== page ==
During my summer trip to the Great North filming episodes of Select Fire for Guns.com, I spent some time at Magnum Research in Pillager, Minnesota, to see how Desert Eagles and BFRs are made.
Yup, that’s a .45-70 revolver…
Now part of the Kahr Firearms Group along with other lines such as Thompson and Auto-Ordnance, Magnum Research was established in 1980 in The Gopher State, and the company’s best-known product, the Desert Eagle, began factory production in 1984 with serial number 3,001.
Fast forward over 35 years later and the “Deagle” remains the company’s most popular firearm.
For more and the full factory tour, check it out at GDC.
Israeli-based IWI last week was named as the winner for a contract to supply the second largest army in the world with machine guns.
The Indian Ministry of Defence announced that IWI would supply 16,479 Negev NG7 light machine guns to the force at a cost of Rs 880 crore, or about $117 million.
Developed and designed with the Israeli Defense Forces in mind, the select-fire IWI Negev NG7 light machine gun was introduced in 2012. It has a weight of 17.41-pounds, providing a 7.62 NATO-caliber gun in a SAW-sized platform with either 16.5- or 20-inch barrel lengths.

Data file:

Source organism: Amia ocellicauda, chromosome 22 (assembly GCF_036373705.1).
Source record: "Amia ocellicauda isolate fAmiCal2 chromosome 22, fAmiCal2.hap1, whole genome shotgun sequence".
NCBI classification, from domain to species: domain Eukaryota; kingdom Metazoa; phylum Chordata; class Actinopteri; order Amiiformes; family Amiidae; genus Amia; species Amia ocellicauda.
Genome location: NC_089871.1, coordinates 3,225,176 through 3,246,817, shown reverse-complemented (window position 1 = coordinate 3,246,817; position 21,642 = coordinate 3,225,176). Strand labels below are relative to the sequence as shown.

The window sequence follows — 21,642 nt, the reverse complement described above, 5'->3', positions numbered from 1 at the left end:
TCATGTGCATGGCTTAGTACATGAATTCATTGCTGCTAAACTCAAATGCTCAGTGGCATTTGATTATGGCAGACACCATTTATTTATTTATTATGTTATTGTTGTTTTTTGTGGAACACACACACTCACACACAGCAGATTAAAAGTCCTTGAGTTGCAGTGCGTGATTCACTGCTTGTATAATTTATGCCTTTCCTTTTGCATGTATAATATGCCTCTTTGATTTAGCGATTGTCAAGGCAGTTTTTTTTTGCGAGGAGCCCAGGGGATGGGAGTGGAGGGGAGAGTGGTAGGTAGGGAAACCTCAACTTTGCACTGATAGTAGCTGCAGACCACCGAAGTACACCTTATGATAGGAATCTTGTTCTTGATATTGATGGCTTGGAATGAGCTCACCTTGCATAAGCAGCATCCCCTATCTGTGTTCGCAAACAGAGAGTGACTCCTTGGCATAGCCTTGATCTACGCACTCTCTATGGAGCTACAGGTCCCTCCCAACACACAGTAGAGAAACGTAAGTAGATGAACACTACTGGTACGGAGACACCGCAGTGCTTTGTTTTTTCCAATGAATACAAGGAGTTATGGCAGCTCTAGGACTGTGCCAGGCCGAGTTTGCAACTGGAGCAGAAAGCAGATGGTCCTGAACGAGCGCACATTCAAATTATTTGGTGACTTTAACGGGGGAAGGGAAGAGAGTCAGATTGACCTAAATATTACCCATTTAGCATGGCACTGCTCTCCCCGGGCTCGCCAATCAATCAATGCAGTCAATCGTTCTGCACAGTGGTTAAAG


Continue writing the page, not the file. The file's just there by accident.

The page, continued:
More in my column at Guns.com.
Israel Weapon Industries unveiled a semi-auto version of their X95 bullpup this week at the 2016 Shooting, Hunting, Outdoor Trade Show in Las Vegas.
IWI’s Tavor X95 first appeared last year and, as a select-fire weapon in 5.56mm, .300 Blackout and 9mm, was aimed at military and law enforcement sales. Now, with a legal semi-auto variant and interchangeable 16.5-inch barrels (17 inches in 9mm) similar to the SAR series, the X95 is ready for the larger civilian market.
IWI’s latest entry features a tri-rail forearm with three removable vented covers. Unlike the traditional Tavor, the X95 has its charging handle closer to the center of balance near the trigger guard rather than forward near the muzzle.
The carbine takes another step away from the Tavor by incorporating an ambi mag release that mimics that of the AR-15 series. The two-position safe/fire lever is on the left hand side of the gun for easy thumb actuation by right-handed shooters.
I must have shot 75 rifles on Industry Day at the range and this one was by far the most enjoyable. Great balance. Made head shots on a target 50 yards off all day. Nice ergos (once you get the mag right). Really dug it.
More in my column at Guns.com